It seemed appropriate that the background patterns for all the windows derive from the Creation window. Facing pairs have mirror image background patterns. Moving West, the pattern is magnified with each set of windows. The waving motif thus swells towards the back of the Church and into the large West window and likewise to the Altar window. The background glass is not painted, so the eye is not halted at the plane of the window and prevented from seeing the external environment. To give the illusion that the windows float I used no borders. The combination was intended to prevent the windows from overwhelming the interior space and ideally assume a degree of harmony with the architecture.
The clients came to the studio on their next visit to Australia and we agreed it was time I saw the Church. I inquired how to get there and was asked if I had a problem with helicopters. I didn't think so, never having been asked that before and a few days later was whisked off to the country. This was a great way to encounter the building which was to occupy my life for the next two years. We swooped in over the granite tors to a beautifully laid out tapestry of polo fields, gardens and buildings and overlooking all, on a small, sparsely wooded hill was the Chapel. Constructed from granite hewn on the property, it has a castellated tower at its West portal, a high nave and symmetrical sacristies at the East end. Complete with slate covered hammer beam roof, Jarrah floors, cedar pews and brass chandeliers, organ and carillon, only the glazing remained. Close inspection showed the meticulous attention to detail which makes it a most beautiful and harmonious piece of architecture. I fell in love with it and worried from then on if my glazing could do it justice. Final details regarding theme and specifics of individual windows were resolved and I was commissioned to commence execution of the designs.
The glass was ordered from Fremont in Seattle, Desag in Germany and St. Just in France. The cartoons were presented to the principals at their home in England in September 1996 and the glass arrived in January 1997. Cutting and painting commenced immediately. The first windows were installed in August 1997. Unfortunately it was raining and the glaziers were unable to putty in the protective external glazing, so the windows were covered in black plastic as they had been when I arrived. During Christmas of 1997 the client's children came to my studio and under supervision, laid out a small panel in kiln formed glass which became the lower light of the organ loft window. This and the altar window were installed in June 1998. Finally I was able to walk into the building and see what I had done to it.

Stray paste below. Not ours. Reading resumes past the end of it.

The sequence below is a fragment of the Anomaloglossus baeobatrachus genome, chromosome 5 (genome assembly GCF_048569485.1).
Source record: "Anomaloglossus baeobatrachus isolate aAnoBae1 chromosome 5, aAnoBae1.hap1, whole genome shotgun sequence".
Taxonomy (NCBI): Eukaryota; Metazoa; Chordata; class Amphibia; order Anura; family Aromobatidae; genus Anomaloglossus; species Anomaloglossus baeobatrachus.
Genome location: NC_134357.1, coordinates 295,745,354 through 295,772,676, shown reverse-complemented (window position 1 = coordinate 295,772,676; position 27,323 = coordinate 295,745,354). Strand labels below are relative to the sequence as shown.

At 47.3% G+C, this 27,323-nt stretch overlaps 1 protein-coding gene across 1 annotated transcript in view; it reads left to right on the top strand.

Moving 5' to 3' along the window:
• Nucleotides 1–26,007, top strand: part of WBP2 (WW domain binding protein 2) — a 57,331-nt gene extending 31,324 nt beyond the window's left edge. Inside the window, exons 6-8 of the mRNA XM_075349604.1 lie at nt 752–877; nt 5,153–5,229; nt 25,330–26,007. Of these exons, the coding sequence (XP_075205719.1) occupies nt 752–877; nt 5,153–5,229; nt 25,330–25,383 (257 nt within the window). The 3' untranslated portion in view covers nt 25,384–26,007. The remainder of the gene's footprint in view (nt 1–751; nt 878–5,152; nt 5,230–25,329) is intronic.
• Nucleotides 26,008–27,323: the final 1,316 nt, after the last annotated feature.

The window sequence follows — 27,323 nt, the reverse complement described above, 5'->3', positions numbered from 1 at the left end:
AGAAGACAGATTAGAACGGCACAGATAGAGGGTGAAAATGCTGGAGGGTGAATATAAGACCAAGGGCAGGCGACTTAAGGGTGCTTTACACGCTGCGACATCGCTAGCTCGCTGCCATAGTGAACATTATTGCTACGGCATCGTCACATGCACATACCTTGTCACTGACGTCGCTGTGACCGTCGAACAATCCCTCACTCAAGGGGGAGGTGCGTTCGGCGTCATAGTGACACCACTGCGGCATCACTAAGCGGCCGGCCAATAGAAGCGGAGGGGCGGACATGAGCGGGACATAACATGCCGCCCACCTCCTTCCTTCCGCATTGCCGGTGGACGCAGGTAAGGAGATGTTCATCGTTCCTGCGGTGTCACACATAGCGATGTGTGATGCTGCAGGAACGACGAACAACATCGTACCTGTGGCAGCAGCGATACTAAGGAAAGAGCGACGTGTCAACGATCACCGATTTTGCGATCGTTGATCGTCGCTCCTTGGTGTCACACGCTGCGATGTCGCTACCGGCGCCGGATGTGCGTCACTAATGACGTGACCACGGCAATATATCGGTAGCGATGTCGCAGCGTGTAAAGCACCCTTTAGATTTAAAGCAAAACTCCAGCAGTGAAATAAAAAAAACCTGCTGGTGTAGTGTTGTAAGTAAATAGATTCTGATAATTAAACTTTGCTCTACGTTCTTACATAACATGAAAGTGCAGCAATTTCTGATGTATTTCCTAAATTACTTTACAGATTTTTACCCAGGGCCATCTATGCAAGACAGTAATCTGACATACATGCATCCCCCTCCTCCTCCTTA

To my relief, not only was I pleased but the architect was happy too. The play of light across the interior spaces was magical and the reflection of the Annunciation window high in the West wall of the tower played on the marble floor of the Sanctuary in the afternoon light, just as I had envisaged. However this last day on site was also strangely anti climactic. It was over. The last task was to photograph the windows and make a portfolio to send to the clients. Two and a half years of my life was now captured on twenty frames of celluloid and it was time to step out of fantasy land and back to reality.
It was a great adventure. This sort of commission probably only comes once in a lifetime, if you're lucky. It was a privilege to work with clients who appreciate beauty, understand the value of art and give enough room within the commission process for the artist to experience challenge and expression. I will live in hope that one day the phone will ring again from the distant reaches of my far flung web.
Marc Grunseit 1998